Some decisions can have negative consequences.
If I decide not to study, to cut classes, and to ignore course assignments, I should not be stunned to earn a failing grade.
If I decide to speed at 50 miles per hour through a residential neighborhood, I should not be shocked to be stopped by the police, issued a ticket, and perhaps have my license suspended.
If I decide to ignore my monthly car payments, I should not be surprised if my car is repossessed and I need to take public transportation to work.
Yet when it comes to my spiritual life and my relationship with God, I can mistakenly conclude that my eternal happiness is assured no matter what decisions I make.
After all, in Sunday’s Gospel (John 3:14-21) we read that “God so loved the world that he gave his only Son.” Furthermore, we are assured that “God did not send his Son into the world to condemn the world, but that the world might be saved through him.”
Certainly, those words can give us reason to believe that our salvation is guaranteed, that what we do makes little difference. It is what Christ has done on the cross that makes all the difference.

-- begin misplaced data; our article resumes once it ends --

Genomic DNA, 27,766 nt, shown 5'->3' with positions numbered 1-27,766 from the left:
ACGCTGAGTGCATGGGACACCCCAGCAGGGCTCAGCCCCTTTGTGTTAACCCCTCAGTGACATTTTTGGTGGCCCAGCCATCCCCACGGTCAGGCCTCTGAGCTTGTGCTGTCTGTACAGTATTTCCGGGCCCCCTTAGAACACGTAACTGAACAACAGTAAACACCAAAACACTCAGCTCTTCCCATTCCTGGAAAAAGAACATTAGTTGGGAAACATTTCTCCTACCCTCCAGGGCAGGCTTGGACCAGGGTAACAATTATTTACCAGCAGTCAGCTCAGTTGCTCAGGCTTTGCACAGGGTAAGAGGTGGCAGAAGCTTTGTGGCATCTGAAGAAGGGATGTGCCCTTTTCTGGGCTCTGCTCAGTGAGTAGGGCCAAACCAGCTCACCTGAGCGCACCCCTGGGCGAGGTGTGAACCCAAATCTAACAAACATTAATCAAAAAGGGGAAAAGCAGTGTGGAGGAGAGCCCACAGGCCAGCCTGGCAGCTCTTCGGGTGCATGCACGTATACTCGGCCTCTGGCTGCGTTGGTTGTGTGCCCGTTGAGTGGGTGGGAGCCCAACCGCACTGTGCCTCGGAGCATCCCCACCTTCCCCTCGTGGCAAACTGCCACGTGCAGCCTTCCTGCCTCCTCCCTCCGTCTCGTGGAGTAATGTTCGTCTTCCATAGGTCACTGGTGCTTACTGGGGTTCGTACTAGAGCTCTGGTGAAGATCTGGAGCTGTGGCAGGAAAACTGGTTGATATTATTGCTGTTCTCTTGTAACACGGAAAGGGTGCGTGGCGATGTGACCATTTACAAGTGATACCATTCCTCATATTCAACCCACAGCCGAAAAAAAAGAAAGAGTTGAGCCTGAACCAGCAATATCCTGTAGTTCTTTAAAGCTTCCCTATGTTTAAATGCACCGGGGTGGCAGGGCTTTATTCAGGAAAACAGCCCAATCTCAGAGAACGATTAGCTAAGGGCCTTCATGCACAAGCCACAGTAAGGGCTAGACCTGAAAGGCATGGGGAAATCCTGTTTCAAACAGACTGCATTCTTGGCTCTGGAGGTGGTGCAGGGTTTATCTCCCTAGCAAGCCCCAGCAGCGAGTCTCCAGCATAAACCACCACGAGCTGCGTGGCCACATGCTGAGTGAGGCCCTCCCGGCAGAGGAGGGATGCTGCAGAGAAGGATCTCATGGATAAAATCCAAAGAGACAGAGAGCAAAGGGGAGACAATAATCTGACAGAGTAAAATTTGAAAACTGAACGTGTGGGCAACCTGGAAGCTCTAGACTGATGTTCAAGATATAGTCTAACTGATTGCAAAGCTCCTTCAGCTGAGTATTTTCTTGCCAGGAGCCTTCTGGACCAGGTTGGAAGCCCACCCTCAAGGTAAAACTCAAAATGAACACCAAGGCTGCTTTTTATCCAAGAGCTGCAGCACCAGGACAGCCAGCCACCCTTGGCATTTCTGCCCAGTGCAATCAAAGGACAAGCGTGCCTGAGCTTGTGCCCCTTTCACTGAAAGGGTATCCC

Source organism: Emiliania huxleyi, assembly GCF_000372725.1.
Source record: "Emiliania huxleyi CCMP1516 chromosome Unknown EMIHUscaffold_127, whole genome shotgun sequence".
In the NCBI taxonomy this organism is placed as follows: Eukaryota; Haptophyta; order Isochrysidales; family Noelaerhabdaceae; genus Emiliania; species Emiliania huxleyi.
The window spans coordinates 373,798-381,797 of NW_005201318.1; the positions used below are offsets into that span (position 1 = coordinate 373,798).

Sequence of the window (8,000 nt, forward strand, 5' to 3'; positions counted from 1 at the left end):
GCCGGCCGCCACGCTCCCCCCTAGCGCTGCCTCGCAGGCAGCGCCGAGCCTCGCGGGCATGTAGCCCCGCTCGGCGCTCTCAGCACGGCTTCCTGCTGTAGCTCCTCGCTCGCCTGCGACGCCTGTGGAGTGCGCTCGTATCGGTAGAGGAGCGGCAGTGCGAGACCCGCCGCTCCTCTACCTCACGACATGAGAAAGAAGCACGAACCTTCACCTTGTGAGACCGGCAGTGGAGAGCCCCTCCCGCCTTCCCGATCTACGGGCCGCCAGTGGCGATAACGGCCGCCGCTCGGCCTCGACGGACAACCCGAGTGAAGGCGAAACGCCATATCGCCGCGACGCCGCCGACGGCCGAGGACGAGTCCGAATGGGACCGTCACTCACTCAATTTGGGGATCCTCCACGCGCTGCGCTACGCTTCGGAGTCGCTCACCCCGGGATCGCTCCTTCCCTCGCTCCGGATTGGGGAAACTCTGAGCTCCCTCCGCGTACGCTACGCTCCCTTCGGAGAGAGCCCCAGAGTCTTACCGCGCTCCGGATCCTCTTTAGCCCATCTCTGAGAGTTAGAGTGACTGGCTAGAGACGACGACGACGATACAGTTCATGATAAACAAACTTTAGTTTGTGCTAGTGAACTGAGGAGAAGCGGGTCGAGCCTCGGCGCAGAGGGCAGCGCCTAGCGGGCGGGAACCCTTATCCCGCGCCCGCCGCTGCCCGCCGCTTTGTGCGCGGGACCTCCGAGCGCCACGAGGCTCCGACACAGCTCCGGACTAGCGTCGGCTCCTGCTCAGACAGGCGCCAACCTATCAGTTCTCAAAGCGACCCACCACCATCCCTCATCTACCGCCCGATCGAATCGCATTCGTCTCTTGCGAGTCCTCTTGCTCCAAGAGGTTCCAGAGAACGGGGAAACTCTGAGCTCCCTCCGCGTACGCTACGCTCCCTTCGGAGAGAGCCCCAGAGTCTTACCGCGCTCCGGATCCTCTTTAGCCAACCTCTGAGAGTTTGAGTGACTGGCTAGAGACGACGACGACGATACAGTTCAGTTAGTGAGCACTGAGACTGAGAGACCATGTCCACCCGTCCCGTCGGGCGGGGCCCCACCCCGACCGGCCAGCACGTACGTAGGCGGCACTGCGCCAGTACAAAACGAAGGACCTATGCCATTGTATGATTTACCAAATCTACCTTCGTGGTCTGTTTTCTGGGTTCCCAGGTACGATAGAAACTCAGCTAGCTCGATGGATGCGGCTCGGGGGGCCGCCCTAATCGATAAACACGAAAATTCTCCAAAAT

Yet if we look carefully at Sunday’s readings, we find they speak about decisions and the consequences that result from those decisions.
In our First Reading from the Second Book of Chronicles (2 Chronicles 36:14-16, 19-23), we hear how the Jewish people’s decision to ignore the warning of God’s prophets resulted in the people’s removal to Babylon and the destruction of Jerusalem and its Temple.
Then in the Gospel, in addition to its words of comfort and salvation, we read that those who decide not to believe in Jesus are condemned. Those who decide for darkness remove themselves from the light. “This is the verdict, that the light came into the world, but people preferred darkness to light.”
If decisions against God and for evil had no consequences, we would all be living in the Garden of Paradise. There would have been no need that “the Son of Man be lifted up, so that everyone who believes in him may have eternal life.”
This Lent we are reminded to examine the decisions we are making when it comes to our relationship with God, for like all decisions they have consequences. In fact, they have eternal consequences.
© 2018 Rev. Thomas B. Iwanowski